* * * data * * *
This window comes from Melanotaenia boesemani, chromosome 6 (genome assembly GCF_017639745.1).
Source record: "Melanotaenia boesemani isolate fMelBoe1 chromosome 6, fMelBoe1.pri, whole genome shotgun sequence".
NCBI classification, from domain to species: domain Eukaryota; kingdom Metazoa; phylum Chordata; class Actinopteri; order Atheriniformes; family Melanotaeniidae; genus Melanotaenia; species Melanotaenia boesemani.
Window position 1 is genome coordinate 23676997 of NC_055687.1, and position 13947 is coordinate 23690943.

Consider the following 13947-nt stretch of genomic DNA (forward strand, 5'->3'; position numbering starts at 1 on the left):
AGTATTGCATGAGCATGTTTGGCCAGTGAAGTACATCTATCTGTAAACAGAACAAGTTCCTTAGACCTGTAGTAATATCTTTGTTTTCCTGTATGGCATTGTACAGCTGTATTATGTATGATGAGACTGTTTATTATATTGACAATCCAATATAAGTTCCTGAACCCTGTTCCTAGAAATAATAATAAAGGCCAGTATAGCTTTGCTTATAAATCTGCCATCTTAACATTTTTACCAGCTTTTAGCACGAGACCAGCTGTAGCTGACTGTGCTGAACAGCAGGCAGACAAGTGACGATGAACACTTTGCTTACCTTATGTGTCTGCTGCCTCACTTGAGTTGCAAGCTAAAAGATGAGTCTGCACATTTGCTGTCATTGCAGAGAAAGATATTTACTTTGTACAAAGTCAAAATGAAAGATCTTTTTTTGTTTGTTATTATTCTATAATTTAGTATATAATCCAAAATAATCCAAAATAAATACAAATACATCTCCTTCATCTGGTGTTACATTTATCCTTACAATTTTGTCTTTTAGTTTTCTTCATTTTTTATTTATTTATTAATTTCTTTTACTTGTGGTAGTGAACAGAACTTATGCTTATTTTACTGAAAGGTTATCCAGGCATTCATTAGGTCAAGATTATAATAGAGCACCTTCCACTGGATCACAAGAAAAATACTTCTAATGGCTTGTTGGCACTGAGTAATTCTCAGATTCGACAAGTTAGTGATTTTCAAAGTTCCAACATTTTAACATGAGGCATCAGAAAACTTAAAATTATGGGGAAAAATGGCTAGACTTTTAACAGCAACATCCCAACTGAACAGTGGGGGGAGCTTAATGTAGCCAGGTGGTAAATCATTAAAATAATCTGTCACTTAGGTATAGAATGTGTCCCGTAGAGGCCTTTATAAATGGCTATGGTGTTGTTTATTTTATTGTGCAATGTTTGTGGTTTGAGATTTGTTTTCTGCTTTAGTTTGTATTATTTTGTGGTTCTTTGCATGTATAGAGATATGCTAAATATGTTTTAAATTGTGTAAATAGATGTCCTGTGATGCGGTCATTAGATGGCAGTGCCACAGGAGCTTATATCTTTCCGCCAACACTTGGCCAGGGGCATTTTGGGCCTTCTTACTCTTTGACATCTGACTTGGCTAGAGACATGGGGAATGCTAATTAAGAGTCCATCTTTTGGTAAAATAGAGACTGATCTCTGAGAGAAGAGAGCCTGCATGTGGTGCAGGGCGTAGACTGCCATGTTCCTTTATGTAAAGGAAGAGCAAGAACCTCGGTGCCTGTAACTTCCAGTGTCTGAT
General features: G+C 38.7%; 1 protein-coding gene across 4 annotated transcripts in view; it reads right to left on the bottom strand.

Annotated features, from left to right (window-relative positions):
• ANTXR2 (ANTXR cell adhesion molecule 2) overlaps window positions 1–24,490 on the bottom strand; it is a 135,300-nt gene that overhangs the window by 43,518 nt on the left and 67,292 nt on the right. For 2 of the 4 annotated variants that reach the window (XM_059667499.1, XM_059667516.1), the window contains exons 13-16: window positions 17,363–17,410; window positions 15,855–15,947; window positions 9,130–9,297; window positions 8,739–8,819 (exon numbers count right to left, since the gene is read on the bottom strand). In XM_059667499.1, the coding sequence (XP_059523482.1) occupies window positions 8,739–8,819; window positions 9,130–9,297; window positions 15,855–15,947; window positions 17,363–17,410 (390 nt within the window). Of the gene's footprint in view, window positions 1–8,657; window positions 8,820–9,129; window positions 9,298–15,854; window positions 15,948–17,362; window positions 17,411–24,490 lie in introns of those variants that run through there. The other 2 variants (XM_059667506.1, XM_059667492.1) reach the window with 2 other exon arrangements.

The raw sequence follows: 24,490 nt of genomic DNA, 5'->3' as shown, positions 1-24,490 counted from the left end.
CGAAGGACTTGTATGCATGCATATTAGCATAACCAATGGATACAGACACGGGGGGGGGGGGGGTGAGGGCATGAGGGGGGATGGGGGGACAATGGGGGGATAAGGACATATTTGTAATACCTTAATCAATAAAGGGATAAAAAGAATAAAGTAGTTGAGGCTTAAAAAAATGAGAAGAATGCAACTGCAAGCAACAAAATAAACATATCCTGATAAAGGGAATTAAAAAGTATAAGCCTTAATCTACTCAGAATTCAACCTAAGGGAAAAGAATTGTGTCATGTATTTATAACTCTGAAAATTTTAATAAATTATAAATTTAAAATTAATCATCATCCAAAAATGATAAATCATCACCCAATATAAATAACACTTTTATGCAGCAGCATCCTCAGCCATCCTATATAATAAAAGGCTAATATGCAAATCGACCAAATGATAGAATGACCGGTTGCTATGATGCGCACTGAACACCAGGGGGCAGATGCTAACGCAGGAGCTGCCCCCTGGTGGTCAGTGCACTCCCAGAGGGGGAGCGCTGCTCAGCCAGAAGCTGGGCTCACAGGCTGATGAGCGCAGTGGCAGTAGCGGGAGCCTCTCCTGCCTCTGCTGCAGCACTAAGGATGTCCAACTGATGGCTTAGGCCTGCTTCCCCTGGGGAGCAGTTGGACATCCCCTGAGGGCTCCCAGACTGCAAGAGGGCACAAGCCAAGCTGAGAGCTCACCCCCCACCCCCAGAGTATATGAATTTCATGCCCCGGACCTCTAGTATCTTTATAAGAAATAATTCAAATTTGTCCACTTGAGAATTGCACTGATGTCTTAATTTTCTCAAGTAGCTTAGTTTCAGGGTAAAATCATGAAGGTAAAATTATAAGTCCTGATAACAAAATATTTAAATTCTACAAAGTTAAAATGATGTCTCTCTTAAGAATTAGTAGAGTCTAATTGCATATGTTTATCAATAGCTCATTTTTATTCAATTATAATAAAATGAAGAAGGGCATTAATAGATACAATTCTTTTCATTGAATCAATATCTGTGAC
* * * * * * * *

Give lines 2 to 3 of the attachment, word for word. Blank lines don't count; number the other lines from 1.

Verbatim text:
Source record: "Melanotaenia boesemani isolate fMelBoe1 chromosome 6, fMelBoe1.pri, whole genome shotgun sequence".
NCBI classification, from domain to species: domain Eukaryota; kingdom Metazoa; phylum Chordata; class Actinopteri; order Atheriniformes; family Melanotaeniidae; genus Melanotaenia; species Melanotaenia boesemani.